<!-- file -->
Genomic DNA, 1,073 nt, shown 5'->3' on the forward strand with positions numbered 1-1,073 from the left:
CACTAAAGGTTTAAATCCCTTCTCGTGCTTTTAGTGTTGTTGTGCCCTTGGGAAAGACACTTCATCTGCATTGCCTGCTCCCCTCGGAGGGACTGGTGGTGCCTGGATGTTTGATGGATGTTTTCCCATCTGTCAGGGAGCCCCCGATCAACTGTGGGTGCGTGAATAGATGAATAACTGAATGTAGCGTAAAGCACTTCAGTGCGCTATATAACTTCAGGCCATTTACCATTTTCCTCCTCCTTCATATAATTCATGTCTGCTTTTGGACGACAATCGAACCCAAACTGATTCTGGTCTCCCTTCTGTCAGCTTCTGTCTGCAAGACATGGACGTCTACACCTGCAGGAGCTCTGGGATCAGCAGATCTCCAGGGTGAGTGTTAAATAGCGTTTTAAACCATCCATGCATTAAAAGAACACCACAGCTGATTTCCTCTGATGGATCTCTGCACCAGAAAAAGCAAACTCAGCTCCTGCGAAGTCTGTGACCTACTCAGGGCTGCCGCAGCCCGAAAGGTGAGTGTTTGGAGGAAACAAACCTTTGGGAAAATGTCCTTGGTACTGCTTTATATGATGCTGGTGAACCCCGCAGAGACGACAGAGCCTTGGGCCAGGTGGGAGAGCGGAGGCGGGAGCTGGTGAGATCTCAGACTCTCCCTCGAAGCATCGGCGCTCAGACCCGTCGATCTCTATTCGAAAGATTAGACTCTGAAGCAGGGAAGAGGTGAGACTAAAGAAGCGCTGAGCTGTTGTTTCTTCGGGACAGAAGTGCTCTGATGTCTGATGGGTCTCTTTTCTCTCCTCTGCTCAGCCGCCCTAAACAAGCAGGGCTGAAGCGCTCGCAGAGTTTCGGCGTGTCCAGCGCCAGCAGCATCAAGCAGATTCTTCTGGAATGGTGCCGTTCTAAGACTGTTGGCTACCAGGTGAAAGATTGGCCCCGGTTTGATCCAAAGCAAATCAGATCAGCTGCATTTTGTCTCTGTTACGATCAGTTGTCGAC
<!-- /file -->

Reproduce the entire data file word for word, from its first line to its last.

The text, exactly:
Genomic DNA, 1,073 nt, shown 5'->3' on the forward strand with positions numbered 1-1,073 from the left:
CACTAAAGGTTTAAATCCCTTCTCGTGCTTTTAGTGTTGTTGTGCCCTTGGGAAAGACACTTCATCTGCATTGCCTGCTCCCCTCGGAGGGACTGGTGGTGCCTGGATGTTTGATGGATGTTTTCCCATCTGTCAGGGAGCCCCCGATCAACTGTGGGTGCGTGAATAGATGAATAACTGAATGTAGCGTAAAGCACTTCAGTGCGCTATATAACTTCAGGCCATTTACCATTTTCCTCCTCCTTCATATAATTCATGTCTGCTTTTGGACGACAATCGAACCCAAACTGATTCTGGTCTCCCTTCTGTCAGCTTCTGTCTGCAAGACATGGACGTCTACACCTGCAGGAGCTCTGGGATCAGCAGATCTCCAGGGTGAGTGTTAAATAGCGTTTTAAACCATCCATGCATTAAAAGAACACCACAGCTGATTTCCTCTGATGGATCTCTGCACCAGAAAAAGCAAACTCAGCTCCTGCGAAGTCTGTGACCTACTCAGGGCTGCCGCAGCCCGAAAGGTGAGTGTTTGGAGGAAACAAACCTTTGGGAAAATGTCCTTGGTACTGCTTTATATGATGCTGGTGAACCCCGCAGAGACGACAGAGCCTTGGGCCAGGTGGGAGAGCGGAGGCGGGAGCTGGTGAGATCTCAGACTCTCCCTCGAAGCATCGGCGCTCAGACCCGTCGATCTCTATTCGAAAGATTAGACTCTGAAGCAGGGAAGAGGTGAGACTAAAGAAGCGCTGAGCTGTTGTTTCTTCGGGACAGAAGTGCTCTGATGTCTGATGGGTCTCTTTTCTCTCCTCTGCTCAGCCGCCCTAAACAAGCAGGGCTGAAGCGCTCGCAGAGTTTCGGCGTGTCCAGCGCCAGCAGCATCAAGCAGATTCTTCTGGAATGGTGCCGTTCTAAGACTGTTGGCTACCAGGTGAAAGATTGGCCCCGGTTTGATCCAAAGCAAATCAGATCAGCTGCATTTTGTCTCTGTTACGATCAGTTGTCGAC